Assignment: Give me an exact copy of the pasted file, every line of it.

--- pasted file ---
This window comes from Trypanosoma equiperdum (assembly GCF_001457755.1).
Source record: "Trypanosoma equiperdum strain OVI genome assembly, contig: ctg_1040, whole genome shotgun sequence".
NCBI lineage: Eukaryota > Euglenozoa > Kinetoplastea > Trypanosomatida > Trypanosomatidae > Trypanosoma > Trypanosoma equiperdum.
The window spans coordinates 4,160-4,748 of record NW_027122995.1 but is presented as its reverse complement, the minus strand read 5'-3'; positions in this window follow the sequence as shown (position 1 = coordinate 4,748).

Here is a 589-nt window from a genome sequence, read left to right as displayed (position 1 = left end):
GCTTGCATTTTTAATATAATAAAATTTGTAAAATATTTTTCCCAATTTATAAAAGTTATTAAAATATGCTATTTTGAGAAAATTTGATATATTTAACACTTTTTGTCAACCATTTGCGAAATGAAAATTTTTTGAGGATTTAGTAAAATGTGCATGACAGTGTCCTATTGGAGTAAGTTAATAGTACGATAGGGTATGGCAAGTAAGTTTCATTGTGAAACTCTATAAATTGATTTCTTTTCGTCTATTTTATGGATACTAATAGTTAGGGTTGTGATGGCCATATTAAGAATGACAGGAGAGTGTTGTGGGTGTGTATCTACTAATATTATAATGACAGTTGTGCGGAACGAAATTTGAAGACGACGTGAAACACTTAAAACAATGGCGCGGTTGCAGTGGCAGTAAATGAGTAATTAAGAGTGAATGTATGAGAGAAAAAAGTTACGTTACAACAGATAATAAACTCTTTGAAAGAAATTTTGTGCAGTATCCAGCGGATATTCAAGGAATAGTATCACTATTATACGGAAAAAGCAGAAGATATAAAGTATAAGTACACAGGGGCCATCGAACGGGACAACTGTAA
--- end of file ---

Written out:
This window comes from Trypanosoma equiperdum (assembly GCF_001457755.1).
Source record: "Trypanosoma equiperdum strain OVI genome assembly, contig: ctg_1040, whole genome shotgun sequence".
NCBI lineage: Eukaryota > Euglenozoa > Kinetoplastea > Trypanosomatida > Trypanosomatidae > Trypanosoma > Trypanosoma equiperdum.
The window spans coordinates 4,160-4,748 of record NW_027122995.1 but is presented as its reverse complement, the minus strand read 5'-3'; positions in this window follow the sequence as shown (position 1 = coordinate 4,748).

Here is a 589-nt window from a genome sequence, read left to right as displayed (position 1 = left end):
GCTTGCATTTTTAATATAATAAAATTTGTAAAATATTTTTCCCAATTTATAAAAGTTATTAAAATATGCTATTTTGAGAAAATTTGATATATTTAACACTTTTTGTCAACCATTTGCGAAATGAAAATTTTTTGAGGATTTAGTAAAATGTGCATGACAGTGTCCTATTGGAGTAAGTTAATAGTACGATAGGGTATGGCAAGTAAGTTTCATTGTGAAACTCTATAAATTGATTTCTTTTCGTCTATTTTATGGATACTAATAGTTAGGGTTGTGATGGCCATATTAAGAATGACAGGAGAGTGTTGTGGGTGTGTATCTACTAATATTATAATGACAGTTGTGCGGAACGAAATTTGAAGACGACGTGAAACACTTAAAACAATGGCGCGGTTGCAGTGGCAGTAAATGAGTAATTAAGAGTGAATGTATGAGAGAAAAAAGTTACGTTACAACAGATAATAAACTCTTTGAAAGAAATTTTGTGCAGTATCCAGCGGATATTCAAGGAATAGTATCACTATTATACGGAAAAAGCAGAAGATATAAAGTATAAGTACACAGGGGCCATCGAACGGGACAACTGTAA